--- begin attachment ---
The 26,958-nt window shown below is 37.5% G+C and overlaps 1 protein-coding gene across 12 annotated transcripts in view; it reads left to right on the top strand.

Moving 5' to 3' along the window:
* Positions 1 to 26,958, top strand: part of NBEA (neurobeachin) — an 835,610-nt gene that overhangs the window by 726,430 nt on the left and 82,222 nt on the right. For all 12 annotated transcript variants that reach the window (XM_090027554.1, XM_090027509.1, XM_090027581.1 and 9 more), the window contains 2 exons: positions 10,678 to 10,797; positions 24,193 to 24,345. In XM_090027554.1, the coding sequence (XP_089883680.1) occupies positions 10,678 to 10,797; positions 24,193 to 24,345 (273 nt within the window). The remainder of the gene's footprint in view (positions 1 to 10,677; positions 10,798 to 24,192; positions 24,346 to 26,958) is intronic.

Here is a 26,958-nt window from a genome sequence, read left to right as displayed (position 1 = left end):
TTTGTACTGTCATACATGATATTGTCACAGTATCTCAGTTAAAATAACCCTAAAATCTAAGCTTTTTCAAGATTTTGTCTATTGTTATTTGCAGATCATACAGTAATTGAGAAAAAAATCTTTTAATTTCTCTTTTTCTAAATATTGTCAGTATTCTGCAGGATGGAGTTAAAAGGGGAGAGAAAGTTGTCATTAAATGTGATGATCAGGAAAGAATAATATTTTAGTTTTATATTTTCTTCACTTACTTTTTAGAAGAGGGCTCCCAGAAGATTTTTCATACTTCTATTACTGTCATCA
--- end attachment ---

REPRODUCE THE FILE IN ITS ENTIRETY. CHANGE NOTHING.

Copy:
The 26,958-nt window shown below is 37.5% G+C and overlaps 1 protein-coding gene across 12 annotated transcripts in view; it reads left to right on the top strand.

Moving 5' to 3' along the window:
* Positions 1 to 26,958, top strand: part of NBEA (neurobeachin) — an 835,610-nt gene that overhangs the window by 726,430 nt on the left and 82,222 nt on the right. For all 12 annotated transcript variants that reach the window (XM_090027554.1, XM_090027509.1, XM_090027581.1 and 9 more), the window contains 2 exons: positions 10,678 to 10,797; positions 24,193 to 24,345. In XM_090027554.1, the coding sequence (XP_089883680.1) occupies positions 10,678 to 10,797; positions 24,193 to 24,345 (273 nt within the window). The remainder of the gene's footprint in view (positions 1 to 10,677; positions 10,798 to 24,192; positions 24,346 to 26,958) is intronic.

Here is a 26,958-nt window from a genome sequence, read left to right as displayed (position 1 = left end):
TTTGTACTGTCATACATGATATTGTCACAGTATCTCAGTTAAAATAACCCTAAAATCTAAGCTTTTTCAAGATTTTGTCTATTGTTATTTGCAGATCATACAGTAATTGAGAAAAAAATCTTTTAATTTCTCTTTTTCTAAATATTGTCAGTATTCTGCAGGATGGAGTTAAAAGGGGAGAGAAAGTTGTCATTAAATGTGATGATCAGGAAAGAATAATATTTTAGTTTTATATTTTCTTCACTTACTTTTTAGAAGAGGGCTCCCAGAAGATTTTTCATACTTCTATTACTGTCATCA